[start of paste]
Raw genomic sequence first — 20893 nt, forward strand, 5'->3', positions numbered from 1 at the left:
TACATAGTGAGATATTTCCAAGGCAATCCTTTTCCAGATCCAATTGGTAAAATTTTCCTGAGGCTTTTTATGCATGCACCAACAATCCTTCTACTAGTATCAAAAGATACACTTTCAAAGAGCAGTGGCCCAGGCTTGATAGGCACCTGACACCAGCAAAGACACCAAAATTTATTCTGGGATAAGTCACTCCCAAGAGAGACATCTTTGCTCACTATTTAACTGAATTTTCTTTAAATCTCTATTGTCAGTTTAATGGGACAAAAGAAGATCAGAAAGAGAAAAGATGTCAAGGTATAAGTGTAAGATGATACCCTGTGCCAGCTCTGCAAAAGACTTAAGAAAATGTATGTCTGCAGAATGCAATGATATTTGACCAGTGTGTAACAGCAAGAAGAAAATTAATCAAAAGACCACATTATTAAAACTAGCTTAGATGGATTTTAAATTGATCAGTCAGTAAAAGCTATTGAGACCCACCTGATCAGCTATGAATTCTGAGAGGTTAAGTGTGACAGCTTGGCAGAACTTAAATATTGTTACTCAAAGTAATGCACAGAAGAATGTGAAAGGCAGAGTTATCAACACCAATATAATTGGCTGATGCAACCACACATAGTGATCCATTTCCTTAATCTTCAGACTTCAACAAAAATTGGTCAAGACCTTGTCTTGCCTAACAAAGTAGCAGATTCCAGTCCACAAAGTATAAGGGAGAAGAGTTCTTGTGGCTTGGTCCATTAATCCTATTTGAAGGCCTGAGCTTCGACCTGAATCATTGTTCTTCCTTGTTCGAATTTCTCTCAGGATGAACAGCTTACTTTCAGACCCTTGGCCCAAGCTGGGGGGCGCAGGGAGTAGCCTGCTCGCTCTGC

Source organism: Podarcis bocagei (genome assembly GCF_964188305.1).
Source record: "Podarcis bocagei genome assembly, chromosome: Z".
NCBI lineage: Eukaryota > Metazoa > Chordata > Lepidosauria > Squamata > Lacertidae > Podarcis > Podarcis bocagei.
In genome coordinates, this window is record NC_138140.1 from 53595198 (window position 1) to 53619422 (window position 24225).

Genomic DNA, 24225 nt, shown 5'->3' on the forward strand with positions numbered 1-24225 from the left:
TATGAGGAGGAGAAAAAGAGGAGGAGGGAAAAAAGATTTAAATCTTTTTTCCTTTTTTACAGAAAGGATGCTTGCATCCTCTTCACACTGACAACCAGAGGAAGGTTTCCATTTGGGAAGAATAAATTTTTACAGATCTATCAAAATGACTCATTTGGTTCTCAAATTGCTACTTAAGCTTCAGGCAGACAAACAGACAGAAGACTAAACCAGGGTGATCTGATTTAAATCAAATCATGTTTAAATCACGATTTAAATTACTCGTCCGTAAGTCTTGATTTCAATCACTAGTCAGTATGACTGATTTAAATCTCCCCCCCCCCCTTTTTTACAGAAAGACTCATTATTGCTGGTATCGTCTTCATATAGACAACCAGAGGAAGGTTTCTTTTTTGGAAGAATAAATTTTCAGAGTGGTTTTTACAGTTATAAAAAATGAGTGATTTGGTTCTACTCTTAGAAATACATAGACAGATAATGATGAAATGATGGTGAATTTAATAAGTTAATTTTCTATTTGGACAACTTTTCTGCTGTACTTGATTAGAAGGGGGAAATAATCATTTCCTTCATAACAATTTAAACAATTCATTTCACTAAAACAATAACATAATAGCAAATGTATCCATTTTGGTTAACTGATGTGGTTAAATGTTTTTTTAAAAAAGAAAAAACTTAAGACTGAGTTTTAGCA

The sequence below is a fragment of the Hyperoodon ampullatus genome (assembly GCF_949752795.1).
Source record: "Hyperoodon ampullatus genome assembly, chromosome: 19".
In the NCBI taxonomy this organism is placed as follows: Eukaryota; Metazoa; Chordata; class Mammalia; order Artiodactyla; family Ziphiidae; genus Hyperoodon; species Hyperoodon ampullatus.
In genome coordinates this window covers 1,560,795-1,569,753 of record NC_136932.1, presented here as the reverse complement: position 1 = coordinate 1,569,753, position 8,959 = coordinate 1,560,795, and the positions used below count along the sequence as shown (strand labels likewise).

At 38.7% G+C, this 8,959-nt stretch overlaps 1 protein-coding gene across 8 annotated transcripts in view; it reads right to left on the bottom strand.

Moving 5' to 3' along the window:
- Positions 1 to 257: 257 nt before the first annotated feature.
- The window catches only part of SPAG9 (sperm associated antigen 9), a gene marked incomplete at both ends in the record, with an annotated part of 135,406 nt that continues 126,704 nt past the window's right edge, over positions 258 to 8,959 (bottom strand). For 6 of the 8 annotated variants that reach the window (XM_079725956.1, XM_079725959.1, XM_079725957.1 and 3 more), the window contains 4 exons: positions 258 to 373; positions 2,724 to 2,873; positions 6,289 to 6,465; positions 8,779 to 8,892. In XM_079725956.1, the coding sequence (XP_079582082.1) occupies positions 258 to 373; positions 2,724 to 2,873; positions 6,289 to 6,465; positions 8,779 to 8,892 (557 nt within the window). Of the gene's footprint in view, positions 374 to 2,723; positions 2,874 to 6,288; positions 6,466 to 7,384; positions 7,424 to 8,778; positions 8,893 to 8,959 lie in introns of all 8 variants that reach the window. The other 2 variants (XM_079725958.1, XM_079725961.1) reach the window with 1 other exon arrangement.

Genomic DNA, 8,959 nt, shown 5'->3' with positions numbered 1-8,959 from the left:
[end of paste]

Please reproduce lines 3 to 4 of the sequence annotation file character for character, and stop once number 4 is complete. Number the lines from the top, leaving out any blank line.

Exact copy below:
Source organism: Podarcis bocagei (genome assembly GCF_964188305.1).
Source record: "Podarcis bocagei genome assembly, chromosome: Z".